Angola will meet International Monetary Fund (IMF) officials in Istanbul this month, in a bid to secure up to $2 billion (R14 billion) in loans to shore up its finances, a spokesperson for the finance minister said.
Bastos de Almeida, spokesman for the Angolan Finance Minister, told Reuters the meeting would take place on the sidelines of an IMF and World Bank event, between Sept. 28 and Oct. 2. The meeting was initially expected to take place in Luanda.
Angola rivals Nigeria as Africa’s biggest oil producer but its oil revenues have been hit by low crude prices.
De Almeida said the IMF had said it could offer Angola a loan of around $500 million after it met with Angolan officials in Luanda last month but that Angola needed around $2 billion to bolster its finances.
“We are hoping to get much more than $500 million (R3680 million). Angola needs to continue to rebuild infrastructure that was destroyed by the war,” he said, adding that Angola and the IMF should reach a final agreement in the second half of October.
The talks show a thawing in relations between Angola and the IMF, which has been critical in the past about the way the African nation manages and accounts for its oil revenues.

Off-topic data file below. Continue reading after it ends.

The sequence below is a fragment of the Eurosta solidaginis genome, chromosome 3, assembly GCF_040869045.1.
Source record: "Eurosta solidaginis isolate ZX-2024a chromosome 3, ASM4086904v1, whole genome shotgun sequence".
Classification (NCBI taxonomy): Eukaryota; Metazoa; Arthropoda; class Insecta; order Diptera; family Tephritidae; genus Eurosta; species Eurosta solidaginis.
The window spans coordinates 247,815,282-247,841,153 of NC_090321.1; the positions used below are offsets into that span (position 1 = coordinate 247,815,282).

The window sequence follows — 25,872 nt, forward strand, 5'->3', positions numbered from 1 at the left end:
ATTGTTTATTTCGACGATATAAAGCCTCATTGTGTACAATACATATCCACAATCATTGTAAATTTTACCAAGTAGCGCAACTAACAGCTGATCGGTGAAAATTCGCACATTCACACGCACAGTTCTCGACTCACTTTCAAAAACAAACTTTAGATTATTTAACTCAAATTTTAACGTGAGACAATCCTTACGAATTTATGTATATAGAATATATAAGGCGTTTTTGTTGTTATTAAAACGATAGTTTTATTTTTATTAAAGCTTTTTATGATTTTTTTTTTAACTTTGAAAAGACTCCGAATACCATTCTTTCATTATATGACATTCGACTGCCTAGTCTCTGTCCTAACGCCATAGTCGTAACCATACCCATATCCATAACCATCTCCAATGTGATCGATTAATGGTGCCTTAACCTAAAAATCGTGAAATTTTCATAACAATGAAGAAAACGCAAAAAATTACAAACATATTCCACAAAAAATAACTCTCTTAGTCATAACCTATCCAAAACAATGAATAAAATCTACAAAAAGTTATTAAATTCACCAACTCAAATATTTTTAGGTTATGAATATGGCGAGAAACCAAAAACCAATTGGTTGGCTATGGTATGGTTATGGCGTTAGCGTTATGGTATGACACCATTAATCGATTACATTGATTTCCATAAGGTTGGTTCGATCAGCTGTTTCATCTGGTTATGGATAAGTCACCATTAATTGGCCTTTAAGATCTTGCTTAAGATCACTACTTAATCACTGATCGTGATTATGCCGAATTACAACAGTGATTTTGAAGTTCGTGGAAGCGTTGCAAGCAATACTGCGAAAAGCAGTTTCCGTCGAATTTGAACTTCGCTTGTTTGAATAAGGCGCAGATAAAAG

The Angolan government broke off talks with the IMF in 2007 and turned to China instead for billions in oil-backed loans. But a sharp drop in oil prices has weighed on Angola’s coffers, dependent on oil for nearly 90 % of their income.
The central bank lost 28 % of its foreign exchange reserves since the start of the year as oil prices trade at less than half of last year’s high of over $147 (R1082) per barrel.
The drop prompted the Angolan government to revise downwards its 2009 budget to around $33.3 billion (R244 billion) from $40 billion (R293 billion)
and to delay around $2 billion (R14 billion) in payments to construction firms rebuilding roads, bridges and ailing communications.
IMF officials, who first held discussions with the Angolan government and key donors in Luanda last month, praised Angola’s government for carrying out measures to increase fiscal discipline and stabilise the country’s foreign exchange reserves.
“We hope that with the help of the IMF we can continue to fight the negative impact of the global recession on Angola,” said de Almeida.
Pic: Infastructure- or lack off…